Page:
# Basic probability in Mathlib

How do I define a probability space and two independent random variables in Lean? Should I use `IsProbabilityMeasure`

or `ProbabilityMeasure`

?
How do I condition on an event?

This post answers these and other simple questions about how to express probability concepts using Mathlib.

The code examples will not mention imports and will assume that we `import Mathlib`

in a project that depends on Mathlib.
Many probability related notations are defined in the file Probability/Notation.
Including the following two lines at the beginning of a file after the imports is generally a good idea to work with probability:

open MeasureTheory ProbabilityTheory open scoped ENNReal

The first line opens namespaces, which means that we will be able to omit any `MeasureTheory.`

prefix from lemma names. We will likewise omit that prefix in this text.
The second line makes some notations available. We'll talk about that further down.

## Probability spaces and probability measures

First, in order to work on probability we need a measurable space. We can define a probability measure on such a space as follows.

variable {Ω : Type*} [MeasurableSpace Ω] {P : Measure Ω} [IsProbabilityMeasure P]

The class `MeasurableSpace Ω`

defines a sigma-algebra on `Ω`

. We then introduced a measure `P`

on that sigma-algebra and specified that it should be a probability measure.
If we want to work on `ℝ`

or another well known type the typeclass inference system will find `[MeasurableSpace ℝ]`

on its own. We can write simply

variable {P : Measure ℝ} [IsProbabilityMeasure P]

With the code above, we can introduce several probability measures on the same space. When using lemmas and definitions about those measures, we will need to specify which measure we are talking about.
For example, the variance of a random variable `X`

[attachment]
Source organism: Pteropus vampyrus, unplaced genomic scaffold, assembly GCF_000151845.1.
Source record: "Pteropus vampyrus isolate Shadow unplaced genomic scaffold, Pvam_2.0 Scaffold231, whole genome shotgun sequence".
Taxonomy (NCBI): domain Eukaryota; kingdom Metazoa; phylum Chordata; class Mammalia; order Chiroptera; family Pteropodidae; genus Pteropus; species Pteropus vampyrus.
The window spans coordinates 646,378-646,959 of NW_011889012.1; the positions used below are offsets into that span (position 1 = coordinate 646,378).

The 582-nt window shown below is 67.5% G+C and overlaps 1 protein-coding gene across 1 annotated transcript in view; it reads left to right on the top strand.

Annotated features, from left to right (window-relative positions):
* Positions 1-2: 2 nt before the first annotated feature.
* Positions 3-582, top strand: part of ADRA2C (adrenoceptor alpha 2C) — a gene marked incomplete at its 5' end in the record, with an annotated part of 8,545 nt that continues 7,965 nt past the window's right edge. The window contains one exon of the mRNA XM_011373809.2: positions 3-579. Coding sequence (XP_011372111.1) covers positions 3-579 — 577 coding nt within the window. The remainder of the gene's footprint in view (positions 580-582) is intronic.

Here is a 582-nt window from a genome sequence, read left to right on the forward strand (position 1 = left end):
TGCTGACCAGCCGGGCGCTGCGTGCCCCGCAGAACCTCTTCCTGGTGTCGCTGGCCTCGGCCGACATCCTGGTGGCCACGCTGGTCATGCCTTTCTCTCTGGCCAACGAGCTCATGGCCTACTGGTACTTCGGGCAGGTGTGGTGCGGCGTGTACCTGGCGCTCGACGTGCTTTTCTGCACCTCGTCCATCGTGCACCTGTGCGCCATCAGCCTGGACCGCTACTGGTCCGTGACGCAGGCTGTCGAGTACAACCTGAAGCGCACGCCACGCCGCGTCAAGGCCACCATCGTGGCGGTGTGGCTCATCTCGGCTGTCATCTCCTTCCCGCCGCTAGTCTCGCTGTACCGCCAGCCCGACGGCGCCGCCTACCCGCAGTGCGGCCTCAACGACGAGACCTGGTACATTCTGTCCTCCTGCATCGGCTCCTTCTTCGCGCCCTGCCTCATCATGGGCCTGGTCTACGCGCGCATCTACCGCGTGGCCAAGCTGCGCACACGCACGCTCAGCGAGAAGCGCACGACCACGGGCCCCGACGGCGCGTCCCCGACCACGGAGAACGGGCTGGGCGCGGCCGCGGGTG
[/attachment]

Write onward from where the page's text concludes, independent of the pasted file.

with respect to the measure `P`

will be `variance X P`

.

But perhaps we just want a space with a canonical probability measure, which would be the one used without us having to tell Lean explicitly.
That can be done with the `MeasureSpace`

class. A `MeasureSpace`

is a `MeasurableSpace`

with a canonical measure called `volume`

.
The probability library of Mathlib defines a notation `ℙ`

for that measure. We still need to tell that we want it to be a probability measure though.

variable {Ω : Type*} [MeasureSpace Ω] [IsProbabilityMeasure (ℙ : Measure Ω)]

Remark 1: in the code above we can't write only `[IsProbabilityMeasure ℙ]`

because Lean would then not know to which space the default measure `ℙ`

refers to.
That will not be necessary when we use `ℙ`

in proofs because the context will be enough to infer `Ω`

.

Remark 2: a lemma written for `P : Measure Ω`

in a `MeasurableSpace Ω`

will apply for the special measure `ℙ`

in a `MeasureSpace Ω`

, but the converse is not true.
Mathlib focuses on generality, hence uses the `MeasurableSpace`

spelling for its lemmas. In another context, the convenience of `MeasureSpace`

may be preferable.

###
`IsProbabilityMeasure`

vs `ProbabilityMeasure`

The examples above used `{P : Measure Ω} [IsProbabilityMeasure P]`

to define a probability measure. That's the standard way to do it.
Mathlib also contains a type `ProbabilityMeasure Ω`